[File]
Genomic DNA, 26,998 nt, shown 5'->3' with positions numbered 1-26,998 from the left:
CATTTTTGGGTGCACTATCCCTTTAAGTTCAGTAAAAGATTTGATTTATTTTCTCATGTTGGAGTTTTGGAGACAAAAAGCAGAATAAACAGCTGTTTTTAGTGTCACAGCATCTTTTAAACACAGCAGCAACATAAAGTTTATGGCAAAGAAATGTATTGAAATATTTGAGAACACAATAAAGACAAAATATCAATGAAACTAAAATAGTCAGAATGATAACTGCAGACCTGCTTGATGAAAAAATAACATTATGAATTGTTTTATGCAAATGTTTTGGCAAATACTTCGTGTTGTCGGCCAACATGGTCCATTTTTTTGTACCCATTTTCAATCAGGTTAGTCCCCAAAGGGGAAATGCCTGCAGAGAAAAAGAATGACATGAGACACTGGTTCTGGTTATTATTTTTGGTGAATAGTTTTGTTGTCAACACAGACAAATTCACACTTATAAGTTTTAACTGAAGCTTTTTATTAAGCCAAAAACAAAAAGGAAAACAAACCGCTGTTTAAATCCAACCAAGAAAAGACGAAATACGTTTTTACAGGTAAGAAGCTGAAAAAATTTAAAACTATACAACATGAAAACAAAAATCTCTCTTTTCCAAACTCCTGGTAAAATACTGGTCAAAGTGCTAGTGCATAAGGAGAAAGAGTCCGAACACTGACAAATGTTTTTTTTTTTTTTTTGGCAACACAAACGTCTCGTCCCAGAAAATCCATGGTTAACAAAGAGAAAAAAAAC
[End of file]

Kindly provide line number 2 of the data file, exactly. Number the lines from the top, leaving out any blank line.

CATTTTTGGGTGCACTATCCCTTTAAGTTCAGTAAAAGATTTGATTTATTTTCTCATGTTGGAGTTTTGGAGACAAAAAGCAGAATAAACAGCTGTTTTTAGTGTCACAGCATCTTTTAAACACAGCAGCAACATAAAGTTTATGGCAAAGAAATGTATTGAAATATTTGAGAACACAATAAAGACAAAATATCAATGAAACTAAAATAGTCAGAATGATAACTGCAGACCTGCTTGATGAAAAAATAACATTATGAATTGTTTTATGCAAATGTTTTGGCAAATACTTCGTGTTGTCGGCCAACATGGTCCATTTTTTTGTACCCATTTTCAATCAGGTTAGTCCCCAAAGGGGAAATGCCTGCAGAGAAAAAGAATGACATGAGACACTGGTTCTGGTTATTATTTTTGGTGAATAGTTTTGTTGTCAACACAGACAAATTCACACTTATAAGTTTTAACTGAAGCTTTTTATTAAGCCAAAAACAAAAAGGAAAACAAACCGCTGTTTAAATCCAACCAAGAAAAGACGAAATACGTTTTTACAGGTAAGAAGCTGAAAAAATTTAAAACTATACAACATGAAAACAAAAATCTCTCTTTTCCAAACTCCTGGTAAAATACTGGTCAAAGTGCTAGTGCATAAGGAGAAAGAGTCCGAACACTGACAAATGTTTTTTTTTTTTTTTTGGCAACACAAACGTCTCGTCCCAGAAAATCCATGGTTAACAAAGAGAAAAAAAAC